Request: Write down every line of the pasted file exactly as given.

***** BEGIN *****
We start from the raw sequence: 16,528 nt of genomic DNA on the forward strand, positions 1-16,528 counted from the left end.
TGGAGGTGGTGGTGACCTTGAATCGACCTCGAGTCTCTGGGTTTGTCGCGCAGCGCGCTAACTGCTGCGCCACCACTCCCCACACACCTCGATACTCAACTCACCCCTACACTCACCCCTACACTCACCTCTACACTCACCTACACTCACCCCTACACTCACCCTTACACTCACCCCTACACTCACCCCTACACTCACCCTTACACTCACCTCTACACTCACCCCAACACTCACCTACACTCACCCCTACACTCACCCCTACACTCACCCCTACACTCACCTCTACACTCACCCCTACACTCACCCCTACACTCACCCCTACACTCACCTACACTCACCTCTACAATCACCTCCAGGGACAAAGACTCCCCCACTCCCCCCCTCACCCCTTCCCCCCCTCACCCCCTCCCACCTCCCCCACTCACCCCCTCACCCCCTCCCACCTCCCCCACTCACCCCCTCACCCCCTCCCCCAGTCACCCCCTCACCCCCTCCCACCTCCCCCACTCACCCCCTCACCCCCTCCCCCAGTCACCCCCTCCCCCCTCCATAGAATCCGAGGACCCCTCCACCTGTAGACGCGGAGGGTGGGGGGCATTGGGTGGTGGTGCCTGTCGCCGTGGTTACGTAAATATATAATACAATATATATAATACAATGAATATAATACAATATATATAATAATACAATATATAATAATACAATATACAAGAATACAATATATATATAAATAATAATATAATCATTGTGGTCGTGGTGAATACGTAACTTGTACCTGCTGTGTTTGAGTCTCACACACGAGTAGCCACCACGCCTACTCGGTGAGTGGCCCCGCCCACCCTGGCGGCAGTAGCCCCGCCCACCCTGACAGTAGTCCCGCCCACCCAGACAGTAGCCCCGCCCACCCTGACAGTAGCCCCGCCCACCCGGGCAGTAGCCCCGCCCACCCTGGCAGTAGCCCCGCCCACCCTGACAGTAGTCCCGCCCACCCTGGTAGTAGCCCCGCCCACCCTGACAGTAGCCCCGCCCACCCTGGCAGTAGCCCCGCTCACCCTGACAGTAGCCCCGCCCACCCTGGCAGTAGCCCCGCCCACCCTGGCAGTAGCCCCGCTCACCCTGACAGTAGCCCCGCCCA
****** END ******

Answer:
We start from the raw sequence: 16,528 nt of genomic DNA on the forward strand, positions 1-16,528 counted from the left end.
TGGAGGTGGTGGTGACCTTGAATCGACCTCGAGTCTCTGGGTTTGTCGCGCAGCGCGCTAACTGCTGCGCCACCACTCCCCACACACCTCGATACTCAACTCACCCCTACACTCACCCCTACACTCACCTCTACACTCACCTACACTCACCCCTACACTCACCCTTACACTCACCCCTACACTCACCCCTACACTCACCCTTACACTCACCTCTACACTCACCCCAACACTCACCTACACTCACCCCTACACTCACCCCTACACTCACCCCTACACTCACCTCTACACTCACCCCTACACTCACCCCTACACTCACCCCTACACTCACCTACACTCACCTCTACAATCACCTCCAGGGACAAAGACTCCCCCACTCCCCCCCTCACCCCTTCCCCCCCTCACCCCCTCCCACCTCCCCCACTCACCCCCTCACCCCCTCCCACCTCCCCCACTCACCCCCTCACCCCCTCCCCCAGTCACCCCCTCACCCCCTCCCACCTCCCCCACTCACCCCCTCACCCCCTCCCCCAGTCACCCCCTCCCCCCTCCATAGAATCCGAGGACCCCTCCACCTGTAGACGCGGAGGGTGGGGGGCATTGGGTGGTGGTGCCTGTCGCCGTGGTTACGTAAATATATAATACAATATATATAATACAATGAATATAATACAATATATATAATAATACAATATATAATAATACAATATACAAGAATACAATATATATATAAATAATAATATAATCATTGTGGTCGTGGTGAATACGTAACTTGTACCTGCTGTGTTTGAGTCTCACACACGAGTAGCCACCACGCCTACTCGGTGAGTGGCCCCGCCCACCCTGGCGGCAGTAGCCCCGCCCACCCTGACAGTAGTCCCGCCCACCCAGACAGTAGCCCCGCCCACCCTGACAGTAGCCCCGCCCACCCGGGCAGTAGCCCCGCCCACCCTGGCAGTAGCCCCGCCCACCCTGACAGTAGTCCCGCCCACCCTGGTAGTAGCCCCGCCCACCCTGACAGTAGCCCCGCCCACCCTGGCAGTAGCCCCGCTCACCCTGACAGTAGCCCCGCCCACCCTGGCAGTAGCCCCGCCCACCCTGGCAGTAGCCCCGCTCACCCTGACAGTAGCCCCGCCCA